The Associated Students Women’s Center is hosting “Women, Herbs, and Alternatives,” which will offer information on non-mainstream menstruation products.
Roberta Romm will be coming to Western on Thurs., November 10 to facilitate a free workshop on alternative menstruation products. Romm is a certified herbologist from Bastyr University. The workshop will include information on alternative products, herbs which relieve Pre-Menstrual Syndrome, a lecture entitled “Formulating the Goddess,” and the ideas behind the moon cycle. The workshop will run from 5:30 p.m. to 8:30 p.m. and will take place in Viking Union room 565.
“The idea behind this workshop, and all our workshops, is to provide alternatives,” said Women’s Center co-coordinator Hana Kato. “The options for periods are presented as only tampons or pads,” Kato said. This program will explore products and herbal supplements for menstruating women.
Kato said that people have become very used to how menstruation is portrayed in American culture, and that it is often hard for people to even talk about periods or using alternative products.
“Most people don’t even know about alternative products and I’ll talk about them and girls will laugh. It makes them uncomfortable, but it is a valid option.”
Because of this discomfort, Kato is worried that the turnout for the event won’t be as strong as she would like. She is trying to shake that off, saying, “There is always resistance to the unknown. We’re taught that periods are gross and unnatural.”
Kato said that this widely-held cultural view that menstruation is “unsanitary” and “gross,” is due in part to how we are educated during puberty. “I’m really disappointed in the education given to us on how to ‘deal’ with a normal body function,” said Kato.
Many people, Kato said, are so quick to “deal” with menstruation that they don’t consider the negative aspects of using traditional products. Kato contends that traditional products like tampons and pads are cost-ineffective, since such products are not reusable and are expensive. “Tampons and pads also produce a lot of waste,” Kato said, with large amounts of plastic wrapping and applicators ending up in landfills.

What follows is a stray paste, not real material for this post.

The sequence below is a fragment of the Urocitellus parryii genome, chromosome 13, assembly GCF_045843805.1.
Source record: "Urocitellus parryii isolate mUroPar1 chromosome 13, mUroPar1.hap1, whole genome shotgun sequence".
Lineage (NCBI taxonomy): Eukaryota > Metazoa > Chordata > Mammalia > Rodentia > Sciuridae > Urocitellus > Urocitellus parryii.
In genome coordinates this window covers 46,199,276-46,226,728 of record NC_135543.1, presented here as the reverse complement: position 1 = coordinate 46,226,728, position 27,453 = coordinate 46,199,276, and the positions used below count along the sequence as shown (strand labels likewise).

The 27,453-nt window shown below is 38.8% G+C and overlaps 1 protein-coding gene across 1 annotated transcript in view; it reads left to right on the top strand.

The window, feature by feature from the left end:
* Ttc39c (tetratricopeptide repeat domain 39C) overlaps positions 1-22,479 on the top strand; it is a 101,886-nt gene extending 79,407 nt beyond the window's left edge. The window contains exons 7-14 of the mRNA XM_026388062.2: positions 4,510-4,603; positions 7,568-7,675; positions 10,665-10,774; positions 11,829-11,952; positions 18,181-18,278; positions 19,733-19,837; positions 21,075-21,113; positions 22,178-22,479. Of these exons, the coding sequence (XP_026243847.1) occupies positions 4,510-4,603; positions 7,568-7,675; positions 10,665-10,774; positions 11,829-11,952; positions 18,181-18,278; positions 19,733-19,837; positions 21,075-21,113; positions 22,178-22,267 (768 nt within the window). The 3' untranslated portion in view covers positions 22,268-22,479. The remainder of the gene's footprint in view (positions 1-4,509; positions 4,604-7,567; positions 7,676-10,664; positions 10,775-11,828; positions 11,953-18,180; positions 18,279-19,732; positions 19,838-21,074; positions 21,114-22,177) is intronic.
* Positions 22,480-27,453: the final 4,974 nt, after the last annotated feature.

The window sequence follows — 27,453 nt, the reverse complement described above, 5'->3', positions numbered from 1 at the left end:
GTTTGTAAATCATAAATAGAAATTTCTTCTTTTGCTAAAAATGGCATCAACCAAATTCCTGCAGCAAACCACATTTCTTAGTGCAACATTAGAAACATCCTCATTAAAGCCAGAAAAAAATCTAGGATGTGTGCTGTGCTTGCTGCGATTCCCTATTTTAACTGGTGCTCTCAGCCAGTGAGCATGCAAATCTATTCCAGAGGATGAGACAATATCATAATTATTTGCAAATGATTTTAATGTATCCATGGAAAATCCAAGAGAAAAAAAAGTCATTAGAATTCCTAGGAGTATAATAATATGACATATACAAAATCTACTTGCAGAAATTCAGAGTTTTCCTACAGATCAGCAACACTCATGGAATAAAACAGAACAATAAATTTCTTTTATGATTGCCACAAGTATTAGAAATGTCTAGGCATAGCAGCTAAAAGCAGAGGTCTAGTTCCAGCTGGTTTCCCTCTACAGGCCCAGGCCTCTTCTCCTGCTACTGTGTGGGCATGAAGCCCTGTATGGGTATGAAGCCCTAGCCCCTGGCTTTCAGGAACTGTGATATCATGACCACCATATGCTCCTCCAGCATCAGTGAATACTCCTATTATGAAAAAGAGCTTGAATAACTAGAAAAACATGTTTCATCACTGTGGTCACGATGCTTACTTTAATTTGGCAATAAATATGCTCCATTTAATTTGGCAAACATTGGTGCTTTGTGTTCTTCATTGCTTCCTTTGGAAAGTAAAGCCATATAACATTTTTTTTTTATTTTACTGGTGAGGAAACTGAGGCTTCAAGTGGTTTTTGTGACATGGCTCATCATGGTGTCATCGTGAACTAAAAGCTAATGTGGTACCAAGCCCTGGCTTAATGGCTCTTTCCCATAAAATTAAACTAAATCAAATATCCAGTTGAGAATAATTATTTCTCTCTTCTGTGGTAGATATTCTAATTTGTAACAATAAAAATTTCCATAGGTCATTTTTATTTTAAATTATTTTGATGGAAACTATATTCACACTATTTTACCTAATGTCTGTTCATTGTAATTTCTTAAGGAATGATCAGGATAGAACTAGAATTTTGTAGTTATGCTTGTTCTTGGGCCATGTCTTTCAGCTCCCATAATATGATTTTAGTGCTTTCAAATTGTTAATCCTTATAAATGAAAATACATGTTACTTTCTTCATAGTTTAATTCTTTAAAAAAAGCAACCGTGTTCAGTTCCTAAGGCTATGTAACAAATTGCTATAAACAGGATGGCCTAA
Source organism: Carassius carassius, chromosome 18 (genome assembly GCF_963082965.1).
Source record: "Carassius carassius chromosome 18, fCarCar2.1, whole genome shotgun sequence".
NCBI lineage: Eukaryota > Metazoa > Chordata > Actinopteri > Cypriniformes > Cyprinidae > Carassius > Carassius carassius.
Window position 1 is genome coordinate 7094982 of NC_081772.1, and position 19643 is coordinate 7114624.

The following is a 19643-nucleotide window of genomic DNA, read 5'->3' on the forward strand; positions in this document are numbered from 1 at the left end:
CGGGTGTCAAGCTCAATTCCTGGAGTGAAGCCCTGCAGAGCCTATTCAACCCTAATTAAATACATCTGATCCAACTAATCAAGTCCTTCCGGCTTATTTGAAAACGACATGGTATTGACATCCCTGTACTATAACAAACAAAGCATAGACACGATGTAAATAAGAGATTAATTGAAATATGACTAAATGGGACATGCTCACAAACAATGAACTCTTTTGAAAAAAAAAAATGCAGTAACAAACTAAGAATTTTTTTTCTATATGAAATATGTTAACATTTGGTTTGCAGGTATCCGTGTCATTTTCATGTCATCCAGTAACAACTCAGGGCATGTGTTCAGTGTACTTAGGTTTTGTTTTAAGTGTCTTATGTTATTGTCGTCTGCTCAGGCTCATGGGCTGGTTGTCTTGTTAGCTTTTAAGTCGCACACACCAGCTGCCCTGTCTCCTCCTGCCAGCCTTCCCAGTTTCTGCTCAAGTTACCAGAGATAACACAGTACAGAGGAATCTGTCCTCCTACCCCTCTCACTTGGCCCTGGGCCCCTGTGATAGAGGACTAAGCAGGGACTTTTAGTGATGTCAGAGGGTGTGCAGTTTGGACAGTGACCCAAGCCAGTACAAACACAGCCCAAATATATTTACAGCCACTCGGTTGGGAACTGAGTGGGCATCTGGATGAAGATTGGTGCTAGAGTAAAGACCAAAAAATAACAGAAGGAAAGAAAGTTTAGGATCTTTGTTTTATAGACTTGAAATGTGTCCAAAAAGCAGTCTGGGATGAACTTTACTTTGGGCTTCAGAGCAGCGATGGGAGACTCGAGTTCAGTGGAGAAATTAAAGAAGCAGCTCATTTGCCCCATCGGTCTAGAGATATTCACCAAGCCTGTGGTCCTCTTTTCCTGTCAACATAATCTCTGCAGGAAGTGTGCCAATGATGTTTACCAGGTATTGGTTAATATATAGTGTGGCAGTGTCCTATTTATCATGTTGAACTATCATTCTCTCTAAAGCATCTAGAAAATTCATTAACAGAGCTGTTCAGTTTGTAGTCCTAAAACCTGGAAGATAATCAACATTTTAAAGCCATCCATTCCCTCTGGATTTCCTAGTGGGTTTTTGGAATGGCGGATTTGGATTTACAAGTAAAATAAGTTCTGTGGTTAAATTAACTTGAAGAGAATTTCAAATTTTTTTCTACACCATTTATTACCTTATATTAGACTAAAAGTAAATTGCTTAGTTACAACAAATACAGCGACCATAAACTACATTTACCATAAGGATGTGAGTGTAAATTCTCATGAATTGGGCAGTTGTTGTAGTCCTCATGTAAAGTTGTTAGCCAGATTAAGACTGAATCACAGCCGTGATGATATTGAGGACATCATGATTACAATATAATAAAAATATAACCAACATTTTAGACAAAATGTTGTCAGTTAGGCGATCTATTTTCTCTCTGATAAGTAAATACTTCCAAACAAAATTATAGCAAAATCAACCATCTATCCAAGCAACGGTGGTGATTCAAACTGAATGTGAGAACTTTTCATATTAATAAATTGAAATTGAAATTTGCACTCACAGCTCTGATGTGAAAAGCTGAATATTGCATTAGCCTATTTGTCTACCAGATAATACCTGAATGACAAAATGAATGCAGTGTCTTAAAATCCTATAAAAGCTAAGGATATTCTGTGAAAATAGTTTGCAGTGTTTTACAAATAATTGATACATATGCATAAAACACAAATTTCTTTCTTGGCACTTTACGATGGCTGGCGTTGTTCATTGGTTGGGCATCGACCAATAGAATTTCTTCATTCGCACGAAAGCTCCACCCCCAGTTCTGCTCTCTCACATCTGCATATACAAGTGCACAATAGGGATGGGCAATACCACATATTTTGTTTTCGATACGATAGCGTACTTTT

Kato also argues that besides harming the environment and being cost-ineffective, traditional products are bad for individuals’ health. Almost all tampons are bleached to give a “clean and sanitary” look to them, Kato said. Tampons can also cause micro-tears on the inside of the vagina, especially at the end of menstruation, which can lead to Toxic Shock Syndrome, said Kato.
Kato thinks that there are three main alternative menstruation products currently on the market. The first is the sea sponge, which can be reused for four to six months. Kato said that you can buy sea sponges in a pack of two for nine dollars.
The second alternative product is the reusable organic cotton pad. It has a flannel-like texture, boasts far more comfort than regular pads, and can be washed and reused, cutting back on waste.
The third is called the Keeper. It is a rubber cup, similar to a diaphragm, which can be purchased at the Co-op for 33 dollars, and which can last ten years.
Kato understands that many people feel overwhelmed and even frightened by some alternative menstruation products. She said that even taking a small step from using plastic applicators to organic applicators, or no applicator at all, still has an effect.
“It can take a while to warm up to this stuff,” Kato said, “so by slowly introducing these ideas, people will become more receptive.”
For more information on Romm’s workshop, alternative menstruation products, or the Women’s Center, call 650-6114 or visit VU 514.